July 9th 2011

Why China Will Never Rule The World. Travels in the two Chinas. Troy Parfitt.

Beijing Downtown

Image by reg_nordman via Flickr

Why China Will Never Rule The World. Travels in the two Chinas. Troy Parfitt.  2011. ISBN 9780986803505. Troy contacted me to look at his book.  He warned me that it was controversial and Amazon would publish it in Sept.   I enjoy a good travelogue like this one. He is a Canadian history teacher who taught for 10 years in Taiwan and is now back in Canada.  He is just a regular person like us all with no “hidden interests or agendas”.  The book was prompted by a growing disconnect he saw between his experiences in China and the “roaring noise” he heard in the media that China was on a roll, that this was their era and they were on their way to a global hegemony.  So he took a total of three months to travel through China and the Taiwan to “live” in  the two Chinas, talk to regular folks, and see if there was this groundswell.  He took the routes of the residents, eschewed the tourist trails and essentially went native, with the record button turned on.   The time was just before the ’08 Olympics.  This was an eye opening trip for him. He used his history background to link the past to the present and  the future.  It is an easy read, well written and annotated with a style that allows you, the reader to build your own opinions from the views that Troy brings back.

I do not want to spoil the book for you, but I now agree with Troy’s thesis – China can not “rule the world”. The countries behavior is too tied into past history ( they can never forgive a slight – eg America backing the S Koreans, despite pouring billions into China during WW II, and now supporting Taiwan. The other slights are the Europeans and Americans having the opium wars.) China will not  forgive and forget and then move forward.  Revenge for these and other events will eventually come.  The behavior of Chiang Kai Chek and Mao was driven more often by revenge than anythng else.

From this book I take away that:

  • China will never move to a democracy (Communism “fits” the Confucian culture. too well).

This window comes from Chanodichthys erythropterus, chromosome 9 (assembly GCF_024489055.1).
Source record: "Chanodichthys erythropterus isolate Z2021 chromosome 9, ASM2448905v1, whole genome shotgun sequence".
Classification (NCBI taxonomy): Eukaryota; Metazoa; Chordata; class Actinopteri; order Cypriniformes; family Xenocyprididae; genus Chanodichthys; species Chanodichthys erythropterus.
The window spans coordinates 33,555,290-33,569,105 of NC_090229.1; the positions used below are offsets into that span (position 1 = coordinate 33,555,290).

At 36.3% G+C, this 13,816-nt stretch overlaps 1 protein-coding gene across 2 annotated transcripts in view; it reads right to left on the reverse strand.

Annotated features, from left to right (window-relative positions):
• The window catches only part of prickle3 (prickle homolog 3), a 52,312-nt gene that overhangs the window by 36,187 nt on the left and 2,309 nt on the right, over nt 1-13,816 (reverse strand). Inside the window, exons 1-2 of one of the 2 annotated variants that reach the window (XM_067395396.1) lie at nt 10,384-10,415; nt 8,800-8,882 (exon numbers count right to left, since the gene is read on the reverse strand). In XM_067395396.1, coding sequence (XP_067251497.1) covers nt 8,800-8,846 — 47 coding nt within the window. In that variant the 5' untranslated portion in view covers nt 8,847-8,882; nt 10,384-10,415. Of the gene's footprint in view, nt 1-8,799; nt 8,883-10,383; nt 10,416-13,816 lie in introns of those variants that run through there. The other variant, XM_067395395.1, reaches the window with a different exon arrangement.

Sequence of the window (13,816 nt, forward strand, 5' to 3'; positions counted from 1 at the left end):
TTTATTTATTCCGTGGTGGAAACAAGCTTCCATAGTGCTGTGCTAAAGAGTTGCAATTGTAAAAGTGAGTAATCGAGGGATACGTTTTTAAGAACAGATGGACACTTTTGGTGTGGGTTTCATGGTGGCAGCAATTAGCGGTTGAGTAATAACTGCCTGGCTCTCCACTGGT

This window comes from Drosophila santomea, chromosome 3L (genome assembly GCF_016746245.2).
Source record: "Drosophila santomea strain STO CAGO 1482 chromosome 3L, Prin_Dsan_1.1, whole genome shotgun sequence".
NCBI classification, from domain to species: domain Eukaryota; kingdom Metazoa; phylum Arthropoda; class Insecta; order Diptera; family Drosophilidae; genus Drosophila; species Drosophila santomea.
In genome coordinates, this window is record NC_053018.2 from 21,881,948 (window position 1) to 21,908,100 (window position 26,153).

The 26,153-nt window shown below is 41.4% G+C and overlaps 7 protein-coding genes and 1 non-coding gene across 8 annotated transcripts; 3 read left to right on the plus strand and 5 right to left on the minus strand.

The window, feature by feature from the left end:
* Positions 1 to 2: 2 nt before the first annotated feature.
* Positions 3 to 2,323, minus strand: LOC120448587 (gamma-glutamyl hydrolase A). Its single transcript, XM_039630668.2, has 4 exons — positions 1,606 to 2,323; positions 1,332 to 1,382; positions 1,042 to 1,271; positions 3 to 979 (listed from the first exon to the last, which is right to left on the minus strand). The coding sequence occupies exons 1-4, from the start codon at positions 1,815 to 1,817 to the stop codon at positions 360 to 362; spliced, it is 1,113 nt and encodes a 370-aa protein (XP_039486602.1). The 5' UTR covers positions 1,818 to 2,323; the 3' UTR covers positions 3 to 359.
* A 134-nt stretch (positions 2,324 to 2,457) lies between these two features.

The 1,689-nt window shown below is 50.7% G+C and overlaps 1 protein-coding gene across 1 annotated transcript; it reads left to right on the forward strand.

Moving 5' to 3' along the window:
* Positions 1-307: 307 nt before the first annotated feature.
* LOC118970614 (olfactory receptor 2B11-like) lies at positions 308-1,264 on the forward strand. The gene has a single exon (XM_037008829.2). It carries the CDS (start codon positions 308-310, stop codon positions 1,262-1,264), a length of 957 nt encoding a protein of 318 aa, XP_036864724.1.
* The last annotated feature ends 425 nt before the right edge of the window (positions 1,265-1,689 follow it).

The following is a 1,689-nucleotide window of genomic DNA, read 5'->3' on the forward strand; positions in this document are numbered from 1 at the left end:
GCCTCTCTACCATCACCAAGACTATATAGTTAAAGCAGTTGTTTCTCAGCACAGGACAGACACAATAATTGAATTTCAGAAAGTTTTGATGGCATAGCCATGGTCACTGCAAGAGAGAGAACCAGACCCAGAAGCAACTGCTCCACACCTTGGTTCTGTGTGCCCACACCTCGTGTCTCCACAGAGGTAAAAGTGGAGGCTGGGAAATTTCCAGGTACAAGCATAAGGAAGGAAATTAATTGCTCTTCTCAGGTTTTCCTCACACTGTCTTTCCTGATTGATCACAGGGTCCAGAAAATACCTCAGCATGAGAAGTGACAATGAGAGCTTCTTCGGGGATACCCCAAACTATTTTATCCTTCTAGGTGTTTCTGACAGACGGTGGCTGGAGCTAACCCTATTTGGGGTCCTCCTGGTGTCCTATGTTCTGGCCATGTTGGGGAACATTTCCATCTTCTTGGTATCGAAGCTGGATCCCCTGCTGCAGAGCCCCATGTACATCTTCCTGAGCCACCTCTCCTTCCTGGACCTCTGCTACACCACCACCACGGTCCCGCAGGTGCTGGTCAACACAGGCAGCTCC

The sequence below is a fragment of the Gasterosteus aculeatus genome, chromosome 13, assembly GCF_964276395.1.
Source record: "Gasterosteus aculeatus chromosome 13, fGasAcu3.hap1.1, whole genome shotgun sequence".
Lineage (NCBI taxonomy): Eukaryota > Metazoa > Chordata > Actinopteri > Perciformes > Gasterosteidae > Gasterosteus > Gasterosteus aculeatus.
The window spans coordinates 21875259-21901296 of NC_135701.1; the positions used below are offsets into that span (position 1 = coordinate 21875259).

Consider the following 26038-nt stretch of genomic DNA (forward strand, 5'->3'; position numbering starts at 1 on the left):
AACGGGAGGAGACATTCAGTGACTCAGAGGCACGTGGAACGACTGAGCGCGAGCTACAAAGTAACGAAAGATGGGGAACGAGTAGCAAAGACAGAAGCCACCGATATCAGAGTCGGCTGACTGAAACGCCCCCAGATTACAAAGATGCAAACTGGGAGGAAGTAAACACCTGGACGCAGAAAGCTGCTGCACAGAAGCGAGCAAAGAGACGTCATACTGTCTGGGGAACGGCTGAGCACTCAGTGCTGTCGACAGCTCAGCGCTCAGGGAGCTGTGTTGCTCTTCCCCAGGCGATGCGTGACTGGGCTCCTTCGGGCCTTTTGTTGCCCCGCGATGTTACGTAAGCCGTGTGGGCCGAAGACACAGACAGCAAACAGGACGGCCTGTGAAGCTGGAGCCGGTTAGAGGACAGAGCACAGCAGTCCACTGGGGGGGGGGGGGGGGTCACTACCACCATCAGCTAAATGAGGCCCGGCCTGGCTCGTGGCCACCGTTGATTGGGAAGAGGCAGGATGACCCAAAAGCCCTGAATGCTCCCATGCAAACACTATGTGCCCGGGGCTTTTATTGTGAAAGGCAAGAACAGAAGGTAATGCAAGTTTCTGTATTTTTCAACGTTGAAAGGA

• When the leaders feel they have the US in a tight situation (Eg Move to sell their US bonds, or cripple their IT) they will move against Taiwan, even tho’ very few Taiwanese wish it.
  • Hong Kong will slowly lose the freedoms they have now and will never get the vote ( When I was over there I heard over and over again that the plan was for Shanghai to eclipse Hong Kong as a financial centre).
  • The “media” in China present the opposite of the truth until it becomes a “cultural truth”
  • The educational system predicates against graduating students who can think for themselves, putting them well behind “western ” abilities
  • The emerging wealthy  middle class will not give power to the 800 million poverty stricken peasants, preferring to transfer wealth to Western investments
  • The West will continue to mess up in dealing with this country, since they will never understand the basis of Chinese decisions. The West will be played like a harmonica (Like they are being played in Pakistan)
  • Religious freedom will never come to the country, persecution will continue
  • Copyright protection will not take place in China, they are too good at copying everything.
  • It will continue to be one of the most polluted countries ever and a growing global contributor.
  • The concept of losing face is mostly a ploy to ensure that the country is not called out for its blatant acts.
  • The leadership will continue to take advantage of the Chinese people. Corruption will always be there.
  • We should watch to see what plays out in Africa with the heavy Chinese investment.

I liked it and suggest this is a good one for the “skeptical” reader. You can see how the the authors becomes quite emotional in his  responses through the description of his initial openness and the resulting experiences. I particularly enjoyed his use of  Orwell’s 1984 commentary.

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